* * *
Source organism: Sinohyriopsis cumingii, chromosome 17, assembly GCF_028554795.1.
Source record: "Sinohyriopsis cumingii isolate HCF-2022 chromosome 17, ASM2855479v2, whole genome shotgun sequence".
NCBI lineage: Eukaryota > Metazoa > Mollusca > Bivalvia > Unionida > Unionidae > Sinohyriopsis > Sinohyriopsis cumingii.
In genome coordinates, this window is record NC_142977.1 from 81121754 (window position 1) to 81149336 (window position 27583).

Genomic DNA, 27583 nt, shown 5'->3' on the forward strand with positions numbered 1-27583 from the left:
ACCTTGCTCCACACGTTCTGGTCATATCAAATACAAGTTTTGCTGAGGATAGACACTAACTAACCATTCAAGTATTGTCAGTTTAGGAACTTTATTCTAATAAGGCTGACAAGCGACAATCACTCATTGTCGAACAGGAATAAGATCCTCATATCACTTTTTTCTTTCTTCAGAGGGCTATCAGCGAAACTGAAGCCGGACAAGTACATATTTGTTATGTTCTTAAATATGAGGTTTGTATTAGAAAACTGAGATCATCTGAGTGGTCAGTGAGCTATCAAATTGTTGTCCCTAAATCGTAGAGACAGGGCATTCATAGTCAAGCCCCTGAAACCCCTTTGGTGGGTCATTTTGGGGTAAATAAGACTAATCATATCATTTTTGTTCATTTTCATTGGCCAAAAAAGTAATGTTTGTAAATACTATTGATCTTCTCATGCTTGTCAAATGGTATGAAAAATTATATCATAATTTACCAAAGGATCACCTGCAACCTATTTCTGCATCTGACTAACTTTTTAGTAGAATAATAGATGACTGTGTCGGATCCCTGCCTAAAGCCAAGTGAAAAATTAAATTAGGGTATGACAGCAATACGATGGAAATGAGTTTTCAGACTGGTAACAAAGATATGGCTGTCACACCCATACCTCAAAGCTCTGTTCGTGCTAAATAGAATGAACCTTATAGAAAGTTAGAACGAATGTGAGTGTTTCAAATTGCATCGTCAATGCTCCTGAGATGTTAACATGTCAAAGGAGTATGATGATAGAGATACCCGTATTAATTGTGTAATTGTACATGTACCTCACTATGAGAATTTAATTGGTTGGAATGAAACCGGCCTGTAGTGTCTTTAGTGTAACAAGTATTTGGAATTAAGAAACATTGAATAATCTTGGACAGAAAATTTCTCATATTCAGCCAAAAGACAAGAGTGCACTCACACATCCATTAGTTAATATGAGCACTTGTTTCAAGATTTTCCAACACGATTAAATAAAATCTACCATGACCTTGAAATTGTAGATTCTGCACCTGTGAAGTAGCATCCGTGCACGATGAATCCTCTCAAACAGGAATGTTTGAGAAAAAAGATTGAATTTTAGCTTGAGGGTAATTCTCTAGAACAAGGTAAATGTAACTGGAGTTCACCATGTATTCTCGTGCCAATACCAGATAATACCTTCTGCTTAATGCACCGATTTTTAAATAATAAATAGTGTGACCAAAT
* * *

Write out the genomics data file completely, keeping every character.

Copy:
Source organism: Sinohyriopsis cumingii, chromosome 17, assembly GCF_028554795.1.
Source record: "Sinohyriopsis cumingii isolate HCF-2022 chromosome 17, ASM2855479v2, whole genome shotgun sequence".
NCBI lineage: Eukaryota > Metazoa > Mollusca > Bivalvia > Unionida > Unionidae > Sinohyriopsis > Sinohyriopsis cumingii.
In genome coordinates, this window is record NC_142977.1 from 81121754 (window position 1) to 81149336 (window position 27583).

Genomic DNA, 27583 nt, shown 5'->3' on the forward strand with positions numbered 1-27583 from the left:
ACCTTGCTCCACACGTTCTGGTCATATCAAATACAAGTTTTGCTGAGGATAGACACTAACTAACCATTCAAGTATTGTCAGTTTAGGAACTTTATTCTAATAAGGCTGACAAGCGACAATCACTCATTGTCGAACAGGAATAAGATCCTCATATCACTTTTTTCTTTCTTCAGAGGGCTATCAGCGAAACTGAAGCCGGACAAGTACATATTTGTTATGTTCTTAAATATGAGGTTTGTATTAGAAAACTGAGATCATCTGAGTGGTCAGTGAGCTATCAAATTGTTGTCCCTAAATCGTAGAGACAGGGCATTCATAGTCAAGCCCCTGAAACCCCTTTGGTGGGTCATTTTGGGGTAAATAAGACTAATCATATCATTTTTGTTCATTTTCATTGGCCAAAAAAGTAATGTTTGTAAATACTATTGATCTTCTCATGCTTGTCAAATGGTATGAAAAATTATATCATAATTTACCAAAGGATCACCTGCAACCTATTTCTGCATCTGACTAACTTTTTAGTAGAATAATAGATGACTGTGTCGGATCCCTGCCTAAAGCCAAGTGAAAAATTAAATTAGGGTATGACAGCAATACGATGGAAATGAGTTTTCAGACTGGTAACAAAGATATGGCTGTCACACCCATACCTCAAAGCTCTGTTCGTGCTAAATAGAATGAACCTTATAGAAAGTTAGAACGAATGTGAGTGTTTCAAATTGCATCGTCAATGCTCCTGAGATGTTAACATGTCAAAGGAGTATGATGATAGAGATACCCGTATTAATTGTGTAATTGTACATGTACCTCACTATGAGAATTTAATTGGTTGGAATGAAACCGGCCTGTAGTGTCTTTAGTGTAACAAGTATTTGGAATTAAGAAACATTGAATAATCTTGGACAGAAAATTTCTCATATTCAGCCAAAAGACAAGAGTGCACTCACACATCCATTAGTTAATATGAGCACTTGTTTCAAGATTTTCCAACACGATTAAATAAAATCTACCATGACCTTGAAATTGTAGATTCTGCACCTGTGAAGTAGCATCCGTGCACGATGAATCCTCTCAAACAGGAATGTTTGAGAAAAAAGATTGAATTTTAGCTTGAGGGTAATTCTCTAGAACAAGGTAAATGTAACTGGAGTTCACCATGTATTCTCGTGCCAATACCAGATAATACCTTCTGCTTAATGCACCGATTTTTAAATAATAAATAGTGTGACCAAAT